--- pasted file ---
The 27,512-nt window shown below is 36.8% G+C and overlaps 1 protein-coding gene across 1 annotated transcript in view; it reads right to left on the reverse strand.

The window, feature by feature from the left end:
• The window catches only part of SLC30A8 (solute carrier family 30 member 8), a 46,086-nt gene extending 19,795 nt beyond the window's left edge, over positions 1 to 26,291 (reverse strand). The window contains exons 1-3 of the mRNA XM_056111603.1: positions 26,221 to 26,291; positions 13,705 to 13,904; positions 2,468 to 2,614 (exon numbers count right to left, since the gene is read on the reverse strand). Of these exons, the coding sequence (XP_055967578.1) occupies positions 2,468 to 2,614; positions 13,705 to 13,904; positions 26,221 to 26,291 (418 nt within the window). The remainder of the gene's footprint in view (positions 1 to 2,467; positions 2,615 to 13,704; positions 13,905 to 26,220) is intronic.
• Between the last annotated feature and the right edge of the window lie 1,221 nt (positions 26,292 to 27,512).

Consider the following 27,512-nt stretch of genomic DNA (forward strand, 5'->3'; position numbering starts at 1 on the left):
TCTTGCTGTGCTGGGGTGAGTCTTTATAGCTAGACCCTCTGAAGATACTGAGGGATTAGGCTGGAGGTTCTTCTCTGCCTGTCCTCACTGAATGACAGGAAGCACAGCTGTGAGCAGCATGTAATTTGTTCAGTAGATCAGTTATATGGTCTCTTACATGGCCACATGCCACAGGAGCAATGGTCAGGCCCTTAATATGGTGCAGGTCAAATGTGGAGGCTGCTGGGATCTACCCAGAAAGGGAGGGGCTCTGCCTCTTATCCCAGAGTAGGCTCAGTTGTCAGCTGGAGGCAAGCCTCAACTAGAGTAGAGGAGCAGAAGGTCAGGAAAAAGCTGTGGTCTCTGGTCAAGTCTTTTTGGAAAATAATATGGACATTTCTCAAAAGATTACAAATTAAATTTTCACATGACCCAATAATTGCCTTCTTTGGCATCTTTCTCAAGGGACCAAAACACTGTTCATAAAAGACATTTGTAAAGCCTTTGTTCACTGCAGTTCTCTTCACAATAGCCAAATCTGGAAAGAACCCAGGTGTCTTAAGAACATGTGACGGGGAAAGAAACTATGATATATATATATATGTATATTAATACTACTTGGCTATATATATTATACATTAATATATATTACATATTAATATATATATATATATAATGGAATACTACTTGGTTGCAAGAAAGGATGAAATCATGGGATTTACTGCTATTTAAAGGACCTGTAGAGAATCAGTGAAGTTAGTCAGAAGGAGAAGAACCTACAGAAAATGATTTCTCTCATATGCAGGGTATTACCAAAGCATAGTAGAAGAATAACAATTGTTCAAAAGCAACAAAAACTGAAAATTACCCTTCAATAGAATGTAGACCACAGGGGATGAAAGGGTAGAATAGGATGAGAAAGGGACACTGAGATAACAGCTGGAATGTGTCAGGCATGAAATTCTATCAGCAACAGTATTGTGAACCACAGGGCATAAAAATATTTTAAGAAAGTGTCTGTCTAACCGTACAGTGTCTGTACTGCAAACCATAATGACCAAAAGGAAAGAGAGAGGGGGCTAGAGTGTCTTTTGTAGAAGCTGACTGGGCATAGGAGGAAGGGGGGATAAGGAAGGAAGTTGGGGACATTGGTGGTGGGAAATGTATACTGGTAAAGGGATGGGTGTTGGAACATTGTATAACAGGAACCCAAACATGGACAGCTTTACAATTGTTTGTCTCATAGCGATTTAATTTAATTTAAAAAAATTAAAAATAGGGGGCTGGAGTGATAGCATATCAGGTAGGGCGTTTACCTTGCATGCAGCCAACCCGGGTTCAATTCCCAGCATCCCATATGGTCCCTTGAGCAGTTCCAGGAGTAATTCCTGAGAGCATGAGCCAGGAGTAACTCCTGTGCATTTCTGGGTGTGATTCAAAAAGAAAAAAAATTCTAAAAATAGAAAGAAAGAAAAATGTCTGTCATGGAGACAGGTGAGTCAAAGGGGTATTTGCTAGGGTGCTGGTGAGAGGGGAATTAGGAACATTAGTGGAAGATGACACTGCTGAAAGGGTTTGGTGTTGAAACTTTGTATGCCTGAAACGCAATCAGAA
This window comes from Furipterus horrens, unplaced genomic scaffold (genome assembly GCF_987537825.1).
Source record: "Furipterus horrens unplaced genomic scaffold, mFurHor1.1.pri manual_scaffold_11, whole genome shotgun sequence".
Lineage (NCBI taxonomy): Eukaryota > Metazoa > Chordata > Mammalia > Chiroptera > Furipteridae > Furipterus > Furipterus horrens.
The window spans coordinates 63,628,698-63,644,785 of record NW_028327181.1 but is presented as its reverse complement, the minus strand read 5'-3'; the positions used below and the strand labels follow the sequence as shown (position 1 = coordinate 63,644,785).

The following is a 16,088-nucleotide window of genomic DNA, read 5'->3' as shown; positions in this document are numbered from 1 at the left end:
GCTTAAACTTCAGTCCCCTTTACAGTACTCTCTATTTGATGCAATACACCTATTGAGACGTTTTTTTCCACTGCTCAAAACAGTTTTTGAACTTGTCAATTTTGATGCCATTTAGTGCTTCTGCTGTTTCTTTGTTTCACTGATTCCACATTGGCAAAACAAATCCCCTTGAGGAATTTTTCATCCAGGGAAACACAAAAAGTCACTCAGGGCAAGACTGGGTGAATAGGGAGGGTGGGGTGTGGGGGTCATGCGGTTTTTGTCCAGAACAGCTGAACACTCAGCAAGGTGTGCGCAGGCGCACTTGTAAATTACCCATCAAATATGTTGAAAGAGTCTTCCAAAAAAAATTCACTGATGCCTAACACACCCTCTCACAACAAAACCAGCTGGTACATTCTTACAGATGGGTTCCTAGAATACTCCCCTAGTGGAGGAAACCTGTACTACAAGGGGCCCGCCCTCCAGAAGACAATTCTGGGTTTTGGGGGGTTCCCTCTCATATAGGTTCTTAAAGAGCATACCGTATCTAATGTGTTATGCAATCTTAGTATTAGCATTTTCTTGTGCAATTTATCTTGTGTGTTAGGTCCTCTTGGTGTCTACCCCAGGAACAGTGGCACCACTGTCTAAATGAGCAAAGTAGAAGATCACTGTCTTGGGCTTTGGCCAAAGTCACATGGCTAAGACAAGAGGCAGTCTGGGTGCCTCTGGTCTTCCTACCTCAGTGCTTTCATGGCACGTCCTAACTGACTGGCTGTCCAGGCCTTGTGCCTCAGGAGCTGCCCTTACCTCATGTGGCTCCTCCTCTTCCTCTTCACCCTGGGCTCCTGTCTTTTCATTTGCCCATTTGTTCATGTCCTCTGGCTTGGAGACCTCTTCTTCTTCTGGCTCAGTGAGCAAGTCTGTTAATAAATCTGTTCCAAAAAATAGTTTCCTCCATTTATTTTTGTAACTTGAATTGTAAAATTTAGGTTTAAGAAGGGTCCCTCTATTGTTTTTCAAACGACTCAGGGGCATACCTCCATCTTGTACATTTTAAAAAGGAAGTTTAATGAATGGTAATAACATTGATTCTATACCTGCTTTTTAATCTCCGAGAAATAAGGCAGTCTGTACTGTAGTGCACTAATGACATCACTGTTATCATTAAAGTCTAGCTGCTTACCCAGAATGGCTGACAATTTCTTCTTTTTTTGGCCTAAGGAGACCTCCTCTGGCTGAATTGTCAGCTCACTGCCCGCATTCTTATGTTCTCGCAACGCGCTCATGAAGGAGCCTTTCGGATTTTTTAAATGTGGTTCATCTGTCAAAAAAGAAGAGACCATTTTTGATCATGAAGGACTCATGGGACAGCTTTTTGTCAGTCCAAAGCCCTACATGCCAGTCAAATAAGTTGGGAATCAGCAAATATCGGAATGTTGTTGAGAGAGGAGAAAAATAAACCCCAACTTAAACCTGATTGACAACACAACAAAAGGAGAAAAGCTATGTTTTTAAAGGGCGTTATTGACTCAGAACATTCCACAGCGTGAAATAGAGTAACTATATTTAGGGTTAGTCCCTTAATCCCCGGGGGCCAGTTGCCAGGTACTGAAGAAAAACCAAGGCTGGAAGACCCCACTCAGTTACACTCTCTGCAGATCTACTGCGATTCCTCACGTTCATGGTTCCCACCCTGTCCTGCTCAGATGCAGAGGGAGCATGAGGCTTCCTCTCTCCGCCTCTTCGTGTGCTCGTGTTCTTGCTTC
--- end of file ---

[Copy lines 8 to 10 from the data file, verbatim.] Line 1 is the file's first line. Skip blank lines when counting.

Source record: "Furipterus horrens unplaced genomic scaffold, mFurHor1.1.pri manual_scaffold_11, whole genome shotgun sequence".
Lineage (NCBI taxonomy): Eukaryota > Metazoa > Chordata > Mammalia > Chiroptera > Furipteridae > Furipterus > Furipterus horrens.
The window spans coordinates 63,628,698-63,644,785 of record NW_028327181.1 but is presented as its reverse complement, the minus strand read 5'-3'; the positions used below and the strand labels follow the sequence as shown (position 1 = coordinate 63,644,785).